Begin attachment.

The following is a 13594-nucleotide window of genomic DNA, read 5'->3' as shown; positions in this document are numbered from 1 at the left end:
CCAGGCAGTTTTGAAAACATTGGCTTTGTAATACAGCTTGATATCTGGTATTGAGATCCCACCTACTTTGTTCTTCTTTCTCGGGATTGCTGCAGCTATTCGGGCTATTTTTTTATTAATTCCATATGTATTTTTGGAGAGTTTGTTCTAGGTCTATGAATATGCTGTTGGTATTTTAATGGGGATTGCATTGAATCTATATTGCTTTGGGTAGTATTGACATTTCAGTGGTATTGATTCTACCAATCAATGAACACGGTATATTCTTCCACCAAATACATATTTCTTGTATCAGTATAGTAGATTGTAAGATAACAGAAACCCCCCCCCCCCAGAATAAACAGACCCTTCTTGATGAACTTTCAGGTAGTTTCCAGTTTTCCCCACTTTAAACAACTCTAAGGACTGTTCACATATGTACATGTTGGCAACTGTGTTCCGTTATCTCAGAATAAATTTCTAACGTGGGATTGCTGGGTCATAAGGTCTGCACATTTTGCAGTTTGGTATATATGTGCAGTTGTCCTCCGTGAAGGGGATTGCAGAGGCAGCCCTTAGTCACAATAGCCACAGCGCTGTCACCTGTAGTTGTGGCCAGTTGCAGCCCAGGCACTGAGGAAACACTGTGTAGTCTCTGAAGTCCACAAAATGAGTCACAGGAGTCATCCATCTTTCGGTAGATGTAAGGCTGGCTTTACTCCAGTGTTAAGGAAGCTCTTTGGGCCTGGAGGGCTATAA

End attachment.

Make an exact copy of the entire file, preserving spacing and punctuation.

The following is a 13594-nucleotide window of genomic DNA, read 5'->3' as shown; positions in this document are numbered from 1 at the left end:
CCAGGCAGTTTTGAAAACATTGGCTTTGTAATACAGCTTGATATCTGGTATTGAGATCCCACCTACTTTGTTCTTCTTTCTCGGGATTGCTGCAGCTATTCGGGCTATTTTTTTATTAATTCCATATGTATTTTTGGAGAGTTTGTTCTAGGTCTATGAATATGCTGTTGGTATTTTAATGGGGATTGCATTGAATCTATATTGCTTTGGGTAGTATTGACATTTCAGTGGTATTGATTCTACCAATCAATGAACACGGTATATTCTTCCACCAAATACATATTTCTTGTATCAGTATAGTAGATTGTAAGATAACAGAAACCCCCCCCCCCCAGAATAAACAGACCCTTCTTGATGAACTTTCAGGTAGTTTCCAGTTTTCCCCACTTTAAACAACTCTAAGGACTGTTCACATATGTACATGTTGGCAACTGTGTTCCGTTATCTCAGAATAAATTTCTAACGTGGGATTGCTGGGTCATAAGGTCTGCACATTTTGCAGTTTGGTATATATGTGCAGTTGTCCTCCGTGAAGGGGATTGCAGAGGCAGCCCTTAGTCACAATAGCCACAGCGCTGTCACCTGTAGTTGTGGCCAGTTGCAGCCCAGGCACTGAGGAAACACTGTGTAGTCTCTGAAGTCCACAAAATGAGTCACAGGAGTCATCCATCTTTCGGTAGATGTAAGGCTGGCTTTACTCCAGTGTTAAGGAAGCTCTTTGGGCCTGGAGGGCTATAA